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Mat-Su hospital wants to add ‘desperately needed’ mental health beds

  • Author: Zaz Hollander
  • Updated: December 2, 2017
  • Published June 30, 2017

A man walks into the emergency department at Mat-Su Regional Medical Center on Friday, June 30, 2017. The hospital has applied for state permission to open a new 36-bed unit aimed at behavioral health treatment. (Zaz Hollander / Alaska Dispatch News)

WASILLA — The only hospital in Alaska's fastest-growing area wants to add three dozen beds amid a dramatic spike in psychiatric patients.

Mat-Su Regional Medical Center in late June filed a Certificate of Need application with the Alaska Department of Health and Social Services for a $19.2 million, 36-bed adult psychiatric and substance abuse unit. The state process determines if there's enough demand to approve a new medical facility.

Hospital officials say the demand is drastic.

They point to the lack of acute inpatient behavioral health services in the Matanuska-Susitna Borough, overcrowded conditions leading to early patient releases at the Alaska Psychiatric Institute in Anchorage, and the Valley's ongoing battle with a drug addiction epidemic that includes heroin.

Mat-Su needs its own psychiatric hospital unit, said Jared Kosin, the hospital's business development director.

"These types of services are just desperately needed in the area," Kosin said.

Patients with mental health needs may be suicidal, homicidal or psychotic. They may be in the grips of addiction or overdosing.

Mat-Su Regional, which operates a 20-bed ER, maintains two stripped-down psychiatric "safe rooms" with little furniture, beds "that can't be picked up or thrown" and a locking door to cover emergency medical equipment like oxygen, according to emergency services director Kurstin Svoboda.

When those two rooms are full, Mat-Su Regional practices what's called a "psychiatric divert" process: Emergency dispatchers notify Alaska State Troopers and medics that the hospital is maxed out for patients with mental health issues.

Meanwhile, the hospital hustles to prepare additional emergency beds that are safe for psychiatric patients, Svoboda said.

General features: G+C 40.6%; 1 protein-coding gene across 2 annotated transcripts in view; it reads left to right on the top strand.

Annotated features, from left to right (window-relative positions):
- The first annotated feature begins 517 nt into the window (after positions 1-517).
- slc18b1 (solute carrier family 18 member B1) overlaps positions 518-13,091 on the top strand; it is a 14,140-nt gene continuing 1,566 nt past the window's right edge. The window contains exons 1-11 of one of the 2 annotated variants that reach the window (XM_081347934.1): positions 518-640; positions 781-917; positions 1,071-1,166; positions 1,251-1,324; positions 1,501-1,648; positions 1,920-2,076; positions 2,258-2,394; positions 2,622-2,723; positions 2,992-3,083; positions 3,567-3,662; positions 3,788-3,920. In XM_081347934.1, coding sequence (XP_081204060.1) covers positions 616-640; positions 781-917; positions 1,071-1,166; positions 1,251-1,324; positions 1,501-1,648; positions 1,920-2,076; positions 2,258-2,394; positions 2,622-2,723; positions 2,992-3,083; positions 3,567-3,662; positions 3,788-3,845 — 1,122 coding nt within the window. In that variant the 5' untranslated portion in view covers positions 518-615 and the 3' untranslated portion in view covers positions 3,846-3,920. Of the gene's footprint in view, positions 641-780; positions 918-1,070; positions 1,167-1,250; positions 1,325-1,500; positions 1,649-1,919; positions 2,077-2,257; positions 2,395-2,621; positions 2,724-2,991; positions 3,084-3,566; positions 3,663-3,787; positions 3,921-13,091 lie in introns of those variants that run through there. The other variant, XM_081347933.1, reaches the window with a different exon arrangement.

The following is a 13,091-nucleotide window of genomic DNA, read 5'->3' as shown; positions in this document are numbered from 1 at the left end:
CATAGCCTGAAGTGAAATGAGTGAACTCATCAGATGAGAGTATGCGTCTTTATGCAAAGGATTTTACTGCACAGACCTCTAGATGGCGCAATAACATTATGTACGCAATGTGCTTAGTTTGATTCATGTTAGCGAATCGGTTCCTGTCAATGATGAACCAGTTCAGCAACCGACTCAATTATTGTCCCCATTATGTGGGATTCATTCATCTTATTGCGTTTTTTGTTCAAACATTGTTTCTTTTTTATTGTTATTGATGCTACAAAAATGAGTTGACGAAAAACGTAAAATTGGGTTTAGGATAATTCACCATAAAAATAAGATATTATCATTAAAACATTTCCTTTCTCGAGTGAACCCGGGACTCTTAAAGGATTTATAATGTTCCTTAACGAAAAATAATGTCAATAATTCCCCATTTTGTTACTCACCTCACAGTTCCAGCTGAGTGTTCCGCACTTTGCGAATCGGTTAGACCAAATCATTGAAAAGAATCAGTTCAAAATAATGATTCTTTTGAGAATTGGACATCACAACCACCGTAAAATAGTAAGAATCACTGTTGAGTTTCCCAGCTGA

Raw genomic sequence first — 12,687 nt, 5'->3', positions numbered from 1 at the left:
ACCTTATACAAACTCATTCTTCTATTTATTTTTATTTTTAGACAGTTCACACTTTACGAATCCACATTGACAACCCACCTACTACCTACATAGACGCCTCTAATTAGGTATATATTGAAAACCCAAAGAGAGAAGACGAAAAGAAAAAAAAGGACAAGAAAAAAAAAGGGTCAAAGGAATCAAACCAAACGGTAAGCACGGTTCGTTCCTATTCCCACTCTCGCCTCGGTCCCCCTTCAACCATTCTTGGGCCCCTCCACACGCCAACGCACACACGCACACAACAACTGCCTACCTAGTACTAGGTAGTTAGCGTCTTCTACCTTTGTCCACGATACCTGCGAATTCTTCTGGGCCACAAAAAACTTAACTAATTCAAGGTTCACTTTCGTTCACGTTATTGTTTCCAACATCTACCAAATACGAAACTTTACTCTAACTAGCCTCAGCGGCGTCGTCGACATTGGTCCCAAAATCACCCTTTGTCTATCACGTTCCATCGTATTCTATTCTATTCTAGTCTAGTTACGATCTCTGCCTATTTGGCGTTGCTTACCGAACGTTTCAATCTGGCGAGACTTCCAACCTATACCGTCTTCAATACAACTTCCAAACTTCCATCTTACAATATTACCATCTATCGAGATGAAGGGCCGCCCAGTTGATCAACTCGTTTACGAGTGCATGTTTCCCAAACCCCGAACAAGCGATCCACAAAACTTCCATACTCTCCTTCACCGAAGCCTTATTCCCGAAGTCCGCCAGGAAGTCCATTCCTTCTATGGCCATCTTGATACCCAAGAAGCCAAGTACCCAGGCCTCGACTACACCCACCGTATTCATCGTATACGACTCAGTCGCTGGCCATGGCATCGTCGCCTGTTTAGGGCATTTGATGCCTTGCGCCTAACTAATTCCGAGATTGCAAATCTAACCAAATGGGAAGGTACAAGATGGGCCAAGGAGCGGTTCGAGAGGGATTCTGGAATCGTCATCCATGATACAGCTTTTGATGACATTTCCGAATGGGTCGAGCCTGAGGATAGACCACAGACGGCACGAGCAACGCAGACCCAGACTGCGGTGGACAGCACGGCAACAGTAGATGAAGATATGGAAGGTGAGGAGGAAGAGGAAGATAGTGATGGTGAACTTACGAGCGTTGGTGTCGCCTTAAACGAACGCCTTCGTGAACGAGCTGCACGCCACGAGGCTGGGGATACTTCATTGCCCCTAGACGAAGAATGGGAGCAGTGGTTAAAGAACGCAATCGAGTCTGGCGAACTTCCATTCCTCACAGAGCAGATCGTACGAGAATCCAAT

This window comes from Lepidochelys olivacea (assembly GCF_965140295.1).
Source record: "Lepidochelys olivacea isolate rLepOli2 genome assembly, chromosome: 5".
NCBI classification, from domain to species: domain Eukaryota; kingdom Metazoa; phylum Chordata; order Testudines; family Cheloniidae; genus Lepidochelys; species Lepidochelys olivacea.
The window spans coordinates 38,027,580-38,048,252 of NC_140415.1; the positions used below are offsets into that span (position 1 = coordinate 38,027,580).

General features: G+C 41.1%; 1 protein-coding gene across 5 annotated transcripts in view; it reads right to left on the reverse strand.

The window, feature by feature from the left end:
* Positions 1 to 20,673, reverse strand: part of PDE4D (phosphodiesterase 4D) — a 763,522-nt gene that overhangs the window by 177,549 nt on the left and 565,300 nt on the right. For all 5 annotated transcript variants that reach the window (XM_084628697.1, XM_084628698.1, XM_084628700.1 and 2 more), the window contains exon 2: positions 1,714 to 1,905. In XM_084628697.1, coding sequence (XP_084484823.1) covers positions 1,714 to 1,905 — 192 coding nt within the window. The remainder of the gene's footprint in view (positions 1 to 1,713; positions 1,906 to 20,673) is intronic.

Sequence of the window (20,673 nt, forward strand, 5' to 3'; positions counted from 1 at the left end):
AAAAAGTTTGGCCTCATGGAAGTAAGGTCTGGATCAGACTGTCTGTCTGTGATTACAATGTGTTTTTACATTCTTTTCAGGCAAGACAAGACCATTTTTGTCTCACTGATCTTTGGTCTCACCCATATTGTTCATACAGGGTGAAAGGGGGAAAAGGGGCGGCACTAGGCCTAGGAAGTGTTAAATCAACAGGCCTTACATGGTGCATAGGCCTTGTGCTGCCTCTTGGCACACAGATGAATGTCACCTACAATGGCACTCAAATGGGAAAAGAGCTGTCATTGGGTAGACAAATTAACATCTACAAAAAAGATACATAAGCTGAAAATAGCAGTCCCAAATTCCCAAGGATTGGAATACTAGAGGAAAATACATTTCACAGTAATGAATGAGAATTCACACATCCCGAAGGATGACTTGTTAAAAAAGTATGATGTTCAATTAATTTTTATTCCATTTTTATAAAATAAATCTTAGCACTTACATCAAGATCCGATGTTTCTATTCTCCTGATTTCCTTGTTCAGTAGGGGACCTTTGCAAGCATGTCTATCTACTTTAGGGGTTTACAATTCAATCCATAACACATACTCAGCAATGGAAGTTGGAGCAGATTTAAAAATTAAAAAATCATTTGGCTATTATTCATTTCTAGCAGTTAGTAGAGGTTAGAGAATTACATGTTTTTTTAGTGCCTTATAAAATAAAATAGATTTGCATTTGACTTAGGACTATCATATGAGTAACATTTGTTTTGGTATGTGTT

The divert doesn't block patients from coming into the ER, Svoboda said, and it doesn't necessarily delay service.

But it signals to responders that "if they're bringing someone with a psychiatric issue that may be violent, we may need to move somebody out of a room," she said. "Often troopers know I'm hanging out at the hospital because he needs to stay with the patient."

In 2012, Mat-Su Regional went on "psych divert" just five times. Last year, it happened 234 times, according to hospital statistics. Months go by with one a day.

Patients who need behavioral health assessments have risen from 349 three years ago to an estimated 1,100 this year based on the first quarter, Kosin said.

"Folks out of desperation come to our emergency department," he said. "Two weeks ago, we had nine of these psychiatric patients being held in our emergency department. Think about that."

The challenge of handling mentally ill patients isn't limited to Mat-Su: A Mountain View clinic temporarily closed in late June because of an unexpected number of patients with serious health care or mental health problems.

If approved by the state, the new Mat-Su treatment unit would be completed by December 2020, hospital officials say.

The unit would become the only facility in Mat-Su with beds available for involuntary commitment.

Right now, psychiatric patients face an average wait of 48 hours before they're transferred to another facility, Svoboda said. That's two days in the ER waiting — and two days a bed is occupied.

"Having a place to move psychiatric patients will certainly give us some of our space back because they won't be sitting in the ER waiting for a bed somewhere," she said. "It's a real challenge."

The unit would also provide substance abuse detox and treatment, Kosin said.

He estimated that on any given day psychiatric patients would fill 27 of those 36 beds and the rest would be substance-abuse patients. But there is overlap between those two patient groups that makes it hard to differentiate, Kosin said.

Next in the state's Certificate of Need process: Any competing Mat-Su providers planning a similar facility need to submit an intent letter by July 24.

Opportunities for public participation will include an informational meeting and public comment window, according to Alexandria Hicks, the state's Certificate of Need coordinator.

If there are no other applicants, Hicks has two months to make a recommendation to the health commissioner. Otherwise, the process is delayed while any new applications are also reviewed.

The commissioner has 45 days to make a final decision.

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